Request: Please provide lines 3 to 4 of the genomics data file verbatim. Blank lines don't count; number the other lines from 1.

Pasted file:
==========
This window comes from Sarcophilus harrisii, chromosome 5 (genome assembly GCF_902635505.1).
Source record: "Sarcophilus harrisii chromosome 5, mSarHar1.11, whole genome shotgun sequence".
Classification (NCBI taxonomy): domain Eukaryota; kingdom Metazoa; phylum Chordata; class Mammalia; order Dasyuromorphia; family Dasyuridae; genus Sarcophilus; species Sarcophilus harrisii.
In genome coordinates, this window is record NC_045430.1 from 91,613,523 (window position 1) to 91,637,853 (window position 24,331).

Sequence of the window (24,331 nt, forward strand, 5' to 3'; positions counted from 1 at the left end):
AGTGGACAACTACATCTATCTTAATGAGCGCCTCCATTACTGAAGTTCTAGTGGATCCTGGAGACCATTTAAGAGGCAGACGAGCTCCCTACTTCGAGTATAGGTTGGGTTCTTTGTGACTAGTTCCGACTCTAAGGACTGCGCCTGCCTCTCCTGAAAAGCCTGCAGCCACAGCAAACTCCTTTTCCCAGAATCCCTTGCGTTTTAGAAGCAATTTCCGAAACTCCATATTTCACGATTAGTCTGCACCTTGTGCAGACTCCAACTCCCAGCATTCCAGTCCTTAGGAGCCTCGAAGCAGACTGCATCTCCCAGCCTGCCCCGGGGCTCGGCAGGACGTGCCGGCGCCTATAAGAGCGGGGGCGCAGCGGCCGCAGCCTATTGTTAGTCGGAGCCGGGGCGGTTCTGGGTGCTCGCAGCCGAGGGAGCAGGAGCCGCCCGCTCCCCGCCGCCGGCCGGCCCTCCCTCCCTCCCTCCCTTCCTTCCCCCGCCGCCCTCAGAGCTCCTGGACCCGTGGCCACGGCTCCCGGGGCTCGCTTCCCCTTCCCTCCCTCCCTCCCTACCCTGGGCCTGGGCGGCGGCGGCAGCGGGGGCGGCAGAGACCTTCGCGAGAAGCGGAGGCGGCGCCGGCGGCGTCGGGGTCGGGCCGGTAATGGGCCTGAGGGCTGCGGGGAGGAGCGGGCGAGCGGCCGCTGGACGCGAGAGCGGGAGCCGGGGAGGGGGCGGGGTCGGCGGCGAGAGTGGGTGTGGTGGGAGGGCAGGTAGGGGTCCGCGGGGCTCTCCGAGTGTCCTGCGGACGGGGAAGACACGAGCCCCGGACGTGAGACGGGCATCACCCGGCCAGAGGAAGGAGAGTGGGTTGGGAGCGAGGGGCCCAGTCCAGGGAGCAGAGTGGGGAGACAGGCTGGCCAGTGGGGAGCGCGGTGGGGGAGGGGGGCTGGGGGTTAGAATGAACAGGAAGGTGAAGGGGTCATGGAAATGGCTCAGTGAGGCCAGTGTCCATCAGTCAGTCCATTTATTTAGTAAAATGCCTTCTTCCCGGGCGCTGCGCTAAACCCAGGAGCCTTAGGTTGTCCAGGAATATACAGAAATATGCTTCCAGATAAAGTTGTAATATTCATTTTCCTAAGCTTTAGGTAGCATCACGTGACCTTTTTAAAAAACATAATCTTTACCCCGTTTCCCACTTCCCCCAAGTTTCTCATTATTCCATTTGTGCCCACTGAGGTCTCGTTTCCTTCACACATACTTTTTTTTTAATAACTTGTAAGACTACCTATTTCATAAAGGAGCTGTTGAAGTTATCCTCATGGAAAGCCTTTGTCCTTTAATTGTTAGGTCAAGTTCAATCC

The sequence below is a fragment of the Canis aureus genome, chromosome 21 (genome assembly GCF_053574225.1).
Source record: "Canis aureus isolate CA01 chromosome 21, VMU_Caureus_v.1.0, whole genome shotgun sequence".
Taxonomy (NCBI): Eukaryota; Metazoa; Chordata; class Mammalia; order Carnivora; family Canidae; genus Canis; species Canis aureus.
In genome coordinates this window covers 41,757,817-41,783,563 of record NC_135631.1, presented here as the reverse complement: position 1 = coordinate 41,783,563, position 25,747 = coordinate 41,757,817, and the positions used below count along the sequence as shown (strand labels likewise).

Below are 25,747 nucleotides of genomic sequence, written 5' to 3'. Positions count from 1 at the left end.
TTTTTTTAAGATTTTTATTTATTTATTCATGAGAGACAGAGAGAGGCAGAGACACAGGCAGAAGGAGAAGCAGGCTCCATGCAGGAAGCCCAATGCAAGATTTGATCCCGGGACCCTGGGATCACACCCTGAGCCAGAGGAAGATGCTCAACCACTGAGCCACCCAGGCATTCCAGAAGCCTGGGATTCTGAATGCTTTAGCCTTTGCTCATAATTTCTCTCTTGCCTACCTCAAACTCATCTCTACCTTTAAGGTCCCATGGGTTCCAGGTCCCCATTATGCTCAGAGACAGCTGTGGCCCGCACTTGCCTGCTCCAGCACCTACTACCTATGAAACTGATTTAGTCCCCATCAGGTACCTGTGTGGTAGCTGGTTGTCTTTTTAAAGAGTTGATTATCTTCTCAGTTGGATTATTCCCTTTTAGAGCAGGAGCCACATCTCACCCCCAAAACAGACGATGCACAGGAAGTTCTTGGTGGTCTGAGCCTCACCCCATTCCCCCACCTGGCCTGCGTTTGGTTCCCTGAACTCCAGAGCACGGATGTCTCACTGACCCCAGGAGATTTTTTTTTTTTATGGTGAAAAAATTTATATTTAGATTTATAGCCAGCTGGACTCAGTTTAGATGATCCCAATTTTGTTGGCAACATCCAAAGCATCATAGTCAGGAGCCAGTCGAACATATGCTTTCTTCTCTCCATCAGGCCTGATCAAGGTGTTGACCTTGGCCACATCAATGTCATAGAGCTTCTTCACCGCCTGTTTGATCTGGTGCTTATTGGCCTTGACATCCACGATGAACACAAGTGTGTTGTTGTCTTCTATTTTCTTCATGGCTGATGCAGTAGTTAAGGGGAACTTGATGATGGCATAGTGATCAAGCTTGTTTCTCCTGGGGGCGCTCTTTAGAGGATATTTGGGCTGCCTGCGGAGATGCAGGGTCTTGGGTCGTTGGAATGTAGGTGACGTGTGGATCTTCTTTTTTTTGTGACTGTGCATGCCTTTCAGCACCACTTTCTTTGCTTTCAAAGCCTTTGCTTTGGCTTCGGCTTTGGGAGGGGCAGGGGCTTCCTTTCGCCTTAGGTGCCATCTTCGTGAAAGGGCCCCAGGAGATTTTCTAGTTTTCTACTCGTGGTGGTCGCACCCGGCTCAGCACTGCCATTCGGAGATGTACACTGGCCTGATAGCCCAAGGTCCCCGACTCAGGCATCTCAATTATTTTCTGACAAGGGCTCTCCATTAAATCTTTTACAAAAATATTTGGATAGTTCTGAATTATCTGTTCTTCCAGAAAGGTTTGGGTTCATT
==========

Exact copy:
Classification (NCBI taxonomy): domain Eukaryota; kingdom Metazoa; phylum Chordata; class Mammalia; order Dasyuromorphia; family Dasyuridae; genus Sarcophilus; species Sarcophilus harrisii.
In genome coordinates, this window is record NC_045430.1 from 91,613,523 (window position 1) to 91,637,853 (window position 24,331).